January 06, 2022
In Estate of Riley Robinson v Larry Robinson, Sr. and Ann Robinson, the Court of Appeals addressed the question whether the Recreational Land Use Act (“RUA”) applied over the Civil Liability Act, MCL 257.401, et seq of the Michigan Vehicle Code (“MVC”). In a published decision, issued December 28, 2021, the Court determined the RUA controls and affirmed the dismissal of Plaintiff’s claims against Defendant. Garan Lucow Miller’s own Peter Worden and Daniel Saylor handled the matter in the Circuit Court and Court of Appeals respectively.
Defendant Larry Robinson owned land in northern Michigan. His minor granddaughters, and others, often rode ATVs on trails on his land. One day, his granddaughters borrowed Defendant’s ATV and went for a ride on one of the trails. The ATV crashed resulting in injury to one granddaughter and the death of the other. Plaintiff filed suit against Defendant claiming negligence, but failed to specifically state a claim under the MVC in her complaint.
Defendant sought summary disposition of Plaintiff’s claims arguing they were barred by the RUA, and Plaintiff failed to plead gross negligence or willful and wanton misconduct as required for liability to attach under the RUA. Plaintiff argued the MVC should apply instead, and filed a motion to amend her complaint. The Circuit Court denied Plaintiff’s motion to amend, finding the amendment would be futile because the RUA applied, and Plaintiff’s claims under the MVC were “trumped” by the RUA. The Court further found the record contained no evidence to support a finding of gross negligence or willful and wanton misconduct sufficient to create a question of fact regarding the level of Defendant’s negligence. Summary disposition was granted in favor of Defendant.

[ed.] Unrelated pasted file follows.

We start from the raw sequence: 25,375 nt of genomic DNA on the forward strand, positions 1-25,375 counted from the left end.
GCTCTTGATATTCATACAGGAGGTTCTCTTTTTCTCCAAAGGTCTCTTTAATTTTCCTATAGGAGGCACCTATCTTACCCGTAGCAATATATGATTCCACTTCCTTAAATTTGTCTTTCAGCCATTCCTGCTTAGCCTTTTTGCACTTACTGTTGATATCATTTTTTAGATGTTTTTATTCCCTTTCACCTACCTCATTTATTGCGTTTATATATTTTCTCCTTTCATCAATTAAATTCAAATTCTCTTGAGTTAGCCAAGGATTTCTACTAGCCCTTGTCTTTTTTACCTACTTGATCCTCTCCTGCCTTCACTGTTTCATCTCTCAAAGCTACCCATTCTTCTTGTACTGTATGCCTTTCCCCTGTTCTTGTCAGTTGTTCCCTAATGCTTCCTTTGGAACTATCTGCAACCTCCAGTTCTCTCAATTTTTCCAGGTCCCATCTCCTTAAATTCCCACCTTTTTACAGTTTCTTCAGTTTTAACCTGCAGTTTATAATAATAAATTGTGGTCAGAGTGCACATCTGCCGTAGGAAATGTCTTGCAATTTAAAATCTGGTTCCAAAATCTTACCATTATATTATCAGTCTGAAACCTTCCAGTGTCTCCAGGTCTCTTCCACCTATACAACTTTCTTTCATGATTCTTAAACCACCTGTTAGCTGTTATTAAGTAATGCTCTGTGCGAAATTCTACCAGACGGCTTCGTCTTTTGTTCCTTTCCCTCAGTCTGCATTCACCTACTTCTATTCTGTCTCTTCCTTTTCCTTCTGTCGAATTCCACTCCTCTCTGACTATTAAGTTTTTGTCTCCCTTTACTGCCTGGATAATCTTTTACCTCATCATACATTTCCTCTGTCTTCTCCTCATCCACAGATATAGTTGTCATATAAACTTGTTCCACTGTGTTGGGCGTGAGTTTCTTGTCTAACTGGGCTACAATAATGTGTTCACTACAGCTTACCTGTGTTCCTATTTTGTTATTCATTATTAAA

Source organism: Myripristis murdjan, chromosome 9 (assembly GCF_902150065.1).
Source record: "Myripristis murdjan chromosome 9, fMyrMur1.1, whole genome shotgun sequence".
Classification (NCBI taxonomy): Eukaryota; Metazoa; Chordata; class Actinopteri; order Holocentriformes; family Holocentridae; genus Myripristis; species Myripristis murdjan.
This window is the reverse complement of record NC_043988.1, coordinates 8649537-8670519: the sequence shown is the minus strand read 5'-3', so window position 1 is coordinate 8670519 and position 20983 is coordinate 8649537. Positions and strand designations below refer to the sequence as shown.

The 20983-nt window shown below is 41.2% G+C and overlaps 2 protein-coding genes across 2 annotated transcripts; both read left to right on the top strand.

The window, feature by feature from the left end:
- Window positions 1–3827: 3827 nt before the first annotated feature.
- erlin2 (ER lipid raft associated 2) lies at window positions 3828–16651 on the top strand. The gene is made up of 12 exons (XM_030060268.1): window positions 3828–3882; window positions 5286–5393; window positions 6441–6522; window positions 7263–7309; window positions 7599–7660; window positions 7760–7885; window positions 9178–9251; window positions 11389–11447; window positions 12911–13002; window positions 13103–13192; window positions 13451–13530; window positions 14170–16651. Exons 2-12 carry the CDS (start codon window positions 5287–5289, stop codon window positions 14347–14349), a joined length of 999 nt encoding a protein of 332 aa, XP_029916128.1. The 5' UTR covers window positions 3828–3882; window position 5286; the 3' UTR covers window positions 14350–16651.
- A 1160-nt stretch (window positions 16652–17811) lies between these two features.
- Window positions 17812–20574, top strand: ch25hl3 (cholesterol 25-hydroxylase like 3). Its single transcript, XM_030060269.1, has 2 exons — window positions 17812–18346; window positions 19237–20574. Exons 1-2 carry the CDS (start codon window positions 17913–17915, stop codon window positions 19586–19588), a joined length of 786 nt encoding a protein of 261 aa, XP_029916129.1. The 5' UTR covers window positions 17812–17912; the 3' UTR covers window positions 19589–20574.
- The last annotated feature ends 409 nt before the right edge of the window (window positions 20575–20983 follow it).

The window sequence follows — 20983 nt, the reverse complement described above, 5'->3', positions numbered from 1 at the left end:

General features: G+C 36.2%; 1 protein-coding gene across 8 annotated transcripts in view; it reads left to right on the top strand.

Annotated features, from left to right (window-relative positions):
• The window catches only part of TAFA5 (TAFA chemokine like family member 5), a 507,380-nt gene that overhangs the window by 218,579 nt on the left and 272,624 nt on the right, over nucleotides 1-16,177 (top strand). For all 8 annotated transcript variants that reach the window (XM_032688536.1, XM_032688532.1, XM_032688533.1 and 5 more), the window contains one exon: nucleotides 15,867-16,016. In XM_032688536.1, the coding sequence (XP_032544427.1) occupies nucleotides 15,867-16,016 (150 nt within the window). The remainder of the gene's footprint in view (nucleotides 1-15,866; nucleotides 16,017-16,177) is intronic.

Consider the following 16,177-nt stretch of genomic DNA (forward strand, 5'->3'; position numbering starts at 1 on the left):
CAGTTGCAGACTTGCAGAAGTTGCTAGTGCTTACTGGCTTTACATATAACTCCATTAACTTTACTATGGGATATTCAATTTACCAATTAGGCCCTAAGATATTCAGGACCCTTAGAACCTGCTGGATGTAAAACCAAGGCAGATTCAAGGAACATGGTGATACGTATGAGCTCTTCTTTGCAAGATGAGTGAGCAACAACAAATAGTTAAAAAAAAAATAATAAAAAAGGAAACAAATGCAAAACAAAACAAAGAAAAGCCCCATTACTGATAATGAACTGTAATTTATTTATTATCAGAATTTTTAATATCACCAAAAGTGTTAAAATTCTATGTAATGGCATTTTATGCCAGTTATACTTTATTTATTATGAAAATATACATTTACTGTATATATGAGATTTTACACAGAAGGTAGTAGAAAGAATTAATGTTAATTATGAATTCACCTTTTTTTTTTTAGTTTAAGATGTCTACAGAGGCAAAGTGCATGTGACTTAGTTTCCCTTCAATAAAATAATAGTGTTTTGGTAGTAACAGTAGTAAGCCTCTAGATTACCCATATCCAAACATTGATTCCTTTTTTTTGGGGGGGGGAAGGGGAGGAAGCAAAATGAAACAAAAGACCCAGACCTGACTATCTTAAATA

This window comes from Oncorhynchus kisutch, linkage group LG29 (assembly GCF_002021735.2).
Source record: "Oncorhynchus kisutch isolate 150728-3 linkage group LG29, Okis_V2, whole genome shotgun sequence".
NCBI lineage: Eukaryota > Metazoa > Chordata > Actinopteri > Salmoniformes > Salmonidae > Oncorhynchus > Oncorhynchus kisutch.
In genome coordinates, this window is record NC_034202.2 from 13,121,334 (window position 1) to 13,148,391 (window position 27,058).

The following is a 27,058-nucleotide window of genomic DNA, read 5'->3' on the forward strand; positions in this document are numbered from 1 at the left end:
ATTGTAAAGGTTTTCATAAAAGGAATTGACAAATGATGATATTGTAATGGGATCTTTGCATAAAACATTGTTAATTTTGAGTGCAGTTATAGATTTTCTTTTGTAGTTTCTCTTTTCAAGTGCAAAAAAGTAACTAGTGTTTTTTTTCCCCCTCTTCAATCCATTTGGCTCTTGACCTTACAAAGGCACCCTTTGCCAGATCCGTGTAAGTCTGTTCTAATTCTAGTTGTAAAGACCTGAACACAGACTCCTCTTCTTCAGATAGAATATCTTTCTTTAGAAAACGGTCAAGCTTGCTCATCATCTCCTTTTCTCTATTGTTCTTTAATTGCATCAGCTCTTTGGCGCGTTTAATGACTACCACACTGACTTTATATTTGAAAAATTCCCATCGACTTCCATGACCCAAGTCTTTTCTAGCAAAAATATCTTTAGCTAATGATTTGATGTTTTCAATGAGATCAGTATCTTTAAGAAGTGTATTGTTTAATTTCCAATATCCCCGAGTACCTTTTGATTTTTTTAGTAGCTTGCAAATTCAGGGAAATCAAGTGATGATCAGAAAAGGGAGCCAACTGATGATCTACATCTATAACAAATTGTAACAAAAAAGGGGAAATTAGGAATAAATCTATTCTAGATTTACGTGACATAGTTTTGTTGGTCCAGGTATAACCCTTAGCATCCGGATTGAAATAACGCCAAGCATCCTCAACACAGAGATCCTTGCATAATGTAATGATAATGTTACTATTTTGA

The Court of Appeals noted that the RUA is a “liability limiting” rather than a “liability-imposing” act, providing immunity for landowners from personal-injury lawsuits by persons using their property recreationally, regardless of age (i.e., even when minors are injured such as in the present case). The Court noted that the Civil Liability Act of the MVC broadly imposes liability for the negligent operation of a motor vehicle if the owner knows or has consented to the operation of that motor vehicle. The Court also noted that the RUA and the MVC both apply to ATVs.
The Court then determined that the RUA governs over the MVC in this case because it applies with greater specificity to the circumstances of this case. “The RUA applies when a person who is on the land of another, without paying the owner, for the purpose of ‘motorcycling, snowmobiling, or any other outdoor recreational use or trail use’ is injured.” The RUA deals directly with the potential liability of landowners when other persons recreationally use their property with ATVs, where by contrast the MVC applies to all motor vehicles in all places and all circumstances. In this case, Plaintiff did not pay Defendant any consideration to use his land to ride ATVs and therefore, Plaintiff’s action is subject to the RUA. Because the MVC does not apply, the Circuit Court did not abuse its discretion in denying Plaintiff’s motion to amend her Complaint and the grant of summary disposition in favor of Defendant was affirmed.